Every week, we tell you about an album we think you need to spend time with. This week’s album is Santigold’s fourth studio release, Spirituals.
Santi White, better known as Santigold, hasn’t put out a studio album in six years. In 2022, she’s reemerged from the silence with Spirituals, via her own label, Little Jerk Records — and a co-sign from Beyoncé, her name listed on “BREAK MY SOUL (QUEENS REMIX),” sandwiched between Rosetta Tharpe and Bessie Smith alongside other innovative Black women in the music industry. (White told Rolling Stone, “I’m thankful to Beyoncé for using her platform to let people know about these important Black women who have been pioneers, who changed the music industry and impacted so many. A lot of people know Grace Jones and Solange, but they might not know me, or Rosetta Tharpe or Bessie Smith, and now they’re taking the time to look us up. That means a lot.”)
The name drop preceded Santigold’s latest release by a month, and feels like a premonition: With Spirituals, White has recaptured the rawness and personality of her 2008 self-titled debut — the record that guaranteed her spot on the remix’s list in the first place — with the elevated production value and songwriting expertise that 14 years brings.
To call this a “pandemic record” is too easy, but COVID is one of several circumstances that led White to make Spirituals. As she put it in a press release, while isolated and taking care of her three young children, “Recording this album was a way back to myself after being stuck in survival mode. It wasn’t until I made the space to create that I realized I wasn’t only creating music but a lifeline. California was on fire, we were hiding from a plague, the social-justice protests were unfolding. I’d never written lyrics faster in my life.”
White added, “I loved the idea of calling it Spirituals because it touched on the idea of Negro spirituals, which were songs that served the purpose of getting Black people through the un-get-throughable. In the absence of physical freedom, spirituals have traditionally been music whose sound and physical performance allow its participants to feel transcendental freedom in the moment. That’s what this record did for me.”
Spirituals provides numerous coping mechanisms for “the un-get-throughable”: electro-pop ballads like “The Lasty,” brash bravado on early singles “Ain’t Ready” and “High Priestess,” a short dance break in “Shake” and pure catharsis on the album’s standout track, “Nothing.” There are uptempo moments throughout, but everything is saturated in melancholy — opener “My Horror” is a less-than-subtle indication of what listeners are in for. These are songs you can move to, but with a voice in the back of your head all the while, telling you something’s not quite right with the world.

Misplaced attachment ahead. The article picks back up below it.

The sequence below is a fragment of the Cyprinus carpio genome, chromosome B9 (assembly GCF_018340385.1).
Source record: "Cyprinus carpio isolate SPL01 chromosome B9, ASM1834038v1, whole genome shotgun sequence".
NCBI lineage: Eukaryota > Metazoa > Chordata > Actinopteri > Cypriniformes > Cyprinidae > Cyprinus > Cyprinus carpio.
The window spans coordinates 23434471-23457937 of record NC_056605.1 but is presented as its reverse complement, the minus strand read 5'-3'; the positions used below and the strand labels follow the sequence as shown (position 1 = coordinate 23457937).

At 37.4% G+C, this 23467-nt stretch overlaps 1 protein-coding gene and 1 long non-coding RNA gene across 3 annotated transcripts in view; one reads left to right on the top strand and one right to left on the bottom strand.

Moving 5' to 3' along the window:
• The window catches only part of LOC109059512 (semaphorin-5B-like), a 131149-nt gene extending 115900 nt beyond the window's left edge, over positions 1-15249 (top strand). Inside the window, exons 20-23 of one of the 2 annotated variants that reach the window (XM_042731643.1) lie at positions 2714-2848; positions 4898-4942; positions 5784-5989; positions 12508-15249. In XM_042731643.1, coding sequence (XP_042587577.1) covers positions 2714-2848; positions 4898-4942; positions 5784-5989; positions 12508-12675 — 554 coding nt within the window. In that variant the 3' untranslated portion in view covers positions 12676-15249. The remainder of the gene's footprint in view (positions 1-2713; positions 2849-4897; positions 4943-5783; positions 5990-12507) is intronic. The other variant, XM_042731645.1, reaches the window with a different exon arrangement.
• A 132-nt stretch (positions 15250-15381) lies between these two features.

Unlike the sonics of her two latest studio albums (2016’s 99¢ and, to a lesser extent, 2012’s Master of My Make-Believe), which skew toward cheerful, boppy sounds, Santigold cultivates unease across Spirituals with layered vocals, varying degrees of distortion and more than one abrupt transition between tracks. She taps numerous collaborators — SBTRKT, Rostam, Boys Noize, Illangelo, Psymun and Ryan Olson, among others — but keeps herself at the helm, avoiding the pitfalls that can come with amalgamating a few too many voices, à la RENAISSANCE.
Well ahead of the genreless curve (as she explained to Stereogum, Santigold was told in the early aughts that her music was too “all over the place”), she puts her chameleon talents to good use, leaning on her punk background as much as her pop acumen. And White is aiming to become an even more multifaceted and interdisciplinary artist; she told Rolling Stone that a book, film and podcast series are on the way, along with skincare and tea to pair with Spirituals.
“When I was making Spirituals, there was so much that I wanted to express,” White said in that interview. “When you put out a new project, sometimes your message gets condensed to ‘Santigold is finding her power,’ but for me, it’s so much deeper than that. I’m only getting started.”
Theda Berry is a Brooklyn-based writer and the Assistant Editor of VMP. If she had to be a different kind of berry, she’d pick strawberry.
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